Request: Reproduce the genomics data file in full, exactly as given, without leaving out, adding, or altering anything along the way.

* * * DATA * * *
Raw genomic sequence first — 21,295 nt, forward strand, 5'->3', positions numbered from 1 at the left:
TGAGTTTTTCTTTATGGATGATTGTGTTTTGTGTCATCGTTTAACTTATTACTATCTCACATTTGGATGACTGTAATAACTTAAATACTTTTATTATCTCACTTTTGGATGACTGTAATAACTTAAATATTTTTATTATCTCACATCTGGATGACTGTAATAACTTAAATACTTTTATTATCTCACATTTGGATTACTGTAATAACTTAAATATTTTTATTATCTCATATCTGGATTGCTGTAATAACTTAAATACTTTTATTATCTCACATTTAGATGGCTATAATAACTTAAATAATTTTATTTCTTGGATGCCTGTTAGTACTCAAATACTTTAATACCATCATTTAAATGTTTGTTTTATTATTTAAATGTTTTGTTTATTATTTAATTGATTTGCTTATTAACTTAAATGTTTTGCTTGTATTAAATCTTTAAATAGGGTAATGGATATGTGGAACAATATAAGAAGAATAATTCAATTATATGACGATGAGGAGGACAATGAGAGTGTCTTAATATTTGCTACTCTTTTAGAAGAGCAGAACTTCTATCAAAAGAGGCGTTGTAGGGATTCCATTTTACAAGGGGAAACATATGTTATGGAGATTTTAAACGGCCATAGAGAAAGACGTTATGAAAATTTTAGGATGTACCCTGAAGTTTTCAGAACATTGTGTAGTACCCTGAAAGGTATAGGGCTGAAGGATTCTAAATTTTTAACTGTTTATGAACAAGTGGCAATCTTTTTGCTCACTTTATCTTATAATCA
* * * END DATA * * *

Raw genomic sequence first — 21,295 nt, forward strand, 5'->3', positions numbered from 1 at the left:
TGAGTTTTTCTTTATGGATGATTGTGTTTTGTGTCATCGTTTAACTTATTACTATCTCACATTTGGATGACTGTAATAACTTAAATACTTTTATTATCTCACTTTTGGATGACTGTAATAACTTAAATATTTTTATTATCTCACATCTGGATGACTGTAATAACTTAAATACTTTTATTATCTCACATTTGGATTACTGTAATAACTTAAATATTTTTATTATCTCATATCTGGATTGCTGTAATAACTTAAATACTTTTATTATCTCACATTTAGATGGCTATAATAACTTAAATAATTTTATTTCTTGGATGCCTGTTAGTACTCAAATACTTTAATACCATCATTTAAATGTTTGTTTTATTATTTAAATGTTTTGTTTATTATTTAATTGATTTGCTTATTAACTTAAATGTTTTGCTTGTATTAAATCTTTAAATAGGGTAATGGATATGTGGAACAATATAAGAAGAATAATTCAATTATATGACGATGAGGAGGACAATGAGAGTGTCTTAATATTTGCTACTCTTTTAGAAGAGCAGAACTTCTATCAAAAGAGGCGTTGTAGGGATTCCATTTTACAAGGGGAAACATATGTTATGGAGATTTTAAACGGCCATAGAGAAAGACGTTATGAAAATTTTAGGATGTACCCTGAAGTTTTCAGAACATTGTGTAGTACCCTGAAAGGTATAGGGCTGAAGGATTCTAAATTTTTAACTGTTTATGAACAAGTGGCAATCTTTTTGCTCACTTTATCTTATAATCA